A delegation from the New York State Canal Corporation and Erie Canalway National Heritage Corridor will head to Scotland next year to take part in the World Canals Conference.
They will jon hundreds of experts, from Panama to Paris, in Inverness in September 2016 as a prestigious international conference celebrating innovative engineering, regeneration, placemaking and heritage projects pays a visit to Scotland – and construction experts, businesses and enthusiasts from around the globe are being invited to get involved.
Hosted on the banks of the Caledonian Canal, the conference will showcase the many attractions of the nation’s 137-mile canal network, from the creation of The Kelpies – the largest equine sculptures on the planet – to The Falkirk Wheel’s role as the world’s only rotating boat lift and an iconic tourism destination.
The four-day event will see international waterway experts, business leaders and global professionals celebrate innovative thinking and cutting-edge delivery in a range of disciplines including sustainable tourism development, regeneration, heritage management, climate change and engineering within the iconic landscape of the Scottish Highlands.
Steve Dunlop, Chief Executive of Scottish Canals, said: “With just under a year to go until the conference kicks off, we’re taking this chance to remind everyone that registration is now open and that we’re looking for professionals who are leading their field in everything from water management and regeneration to climate change and engineering to get in touch as potential speakers.
“The conference is shaping up to be the best yet and we can’t wait for experts and enthusiasts from around the world to join us amidst the myth and majesty of the Scottish Highlands in September.”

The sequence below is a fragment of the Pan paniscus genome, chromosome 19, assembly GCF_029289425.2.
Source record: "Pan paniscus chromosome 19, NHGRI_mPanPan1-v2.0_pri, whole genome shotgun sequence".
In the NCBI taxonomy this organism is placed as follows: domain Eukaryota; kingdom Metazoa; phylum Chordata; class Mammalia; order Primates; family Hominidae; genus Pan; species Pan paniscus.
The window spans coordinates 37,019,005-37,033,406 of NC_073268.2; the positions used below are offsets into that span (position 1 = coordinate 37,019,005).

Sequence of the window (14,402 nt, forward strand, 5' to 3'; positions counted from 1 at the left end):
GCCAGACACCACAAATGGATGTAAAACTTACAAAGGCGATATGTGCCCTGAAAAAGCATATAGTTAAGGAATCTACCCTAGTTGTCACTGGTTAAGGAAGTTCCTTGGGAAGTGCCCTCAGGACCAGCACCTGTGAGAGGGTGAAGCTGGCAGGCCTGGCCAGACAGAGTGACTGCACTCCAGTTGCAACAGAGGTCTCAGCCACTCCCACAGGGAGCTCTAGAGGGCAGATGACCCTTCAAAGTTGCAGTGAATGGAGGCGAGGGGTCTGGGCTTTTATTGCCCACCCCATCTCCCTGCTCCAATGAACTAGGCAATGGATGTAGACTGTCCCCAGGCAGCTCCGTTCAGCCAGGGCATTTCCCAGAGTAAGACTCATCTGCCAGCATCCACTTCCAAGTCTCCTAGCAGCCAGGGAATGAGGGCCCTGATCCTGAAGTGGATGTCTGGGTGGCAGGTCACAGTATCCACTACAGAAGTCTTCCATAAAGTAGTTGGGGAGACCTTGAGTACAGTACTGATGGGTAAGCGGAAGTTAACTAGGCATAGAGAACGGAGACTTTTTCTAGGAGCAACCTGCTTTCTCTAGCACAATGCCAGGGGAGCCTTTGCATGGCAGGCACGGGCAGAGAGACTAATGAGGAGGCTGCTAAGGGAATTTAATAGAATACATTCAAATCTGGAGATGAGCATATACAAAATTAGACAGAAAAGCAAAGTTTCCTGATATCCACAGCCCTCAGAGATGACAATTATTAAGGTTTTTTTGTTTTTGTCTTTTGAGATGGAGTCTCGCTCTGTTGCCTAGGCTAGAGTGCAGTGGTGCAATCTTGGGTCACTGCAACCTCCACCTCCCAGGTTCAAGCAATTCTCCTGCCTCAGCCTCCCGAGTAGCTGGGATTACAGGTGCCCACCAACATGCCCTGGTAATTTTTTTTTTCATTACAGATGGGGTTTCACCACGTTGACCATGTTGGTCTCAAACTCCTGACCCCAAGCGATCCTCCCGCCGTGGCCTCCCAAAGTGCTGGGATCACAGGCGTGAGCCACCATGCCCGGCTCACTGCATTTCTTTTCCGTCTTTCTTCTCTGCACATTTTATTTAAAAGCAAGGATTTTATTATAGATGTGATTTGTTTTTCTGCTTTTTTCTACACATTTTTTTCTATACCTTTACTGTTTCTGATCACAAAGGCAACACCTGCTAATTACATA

As the biggest event in the international waterways calendar, Inverness joins an illustrious list of past World Canals Conference hosts including the Grand Canal in China, Montreal in Canada and New York in the USA. The 2017 conference is being held in Syracuse.
The Scottish program will include a look at how The Falkirk Wheel, the world’s only rotating boat lift and an icon of engineering in its own right, became one of Scotland’s top visitor destinations.
Scotland’s busiest tourist attraction out with a city centre location, The Falkirk Wheel attracts visitors from all over the world keen to marvel at the working sculpture which combines modern engineering and technology with ancient principles set out by Archimedes more than 2000 years ago.
When one of the structure’s gondolas is lowered, the opposite one rises, keeping the vast, 1800 tonne boat lift in perfect balance as it carries canal barges 35 metres into the air in a matter of minutes. The Wheel’s gondolas hold 500,000 litres of water – enough to fill an Olympic swimming pool.
Incredibly, because of the design and application of balance and weight, it takes just 1.5kWh – the same power as it would take to boil eight domestic kettles – for each rotation.
So iconic is its design, the International Federation of Consulting Engineers’ (FIDIC) judged the Wheel, alongside the likes of the Hoover Dam and The Channel Tunnel, as one of the most significant civil engineering projects of the last hundred years.
For more information on the World Canals Conference, visit www.wccscotland.co.uk.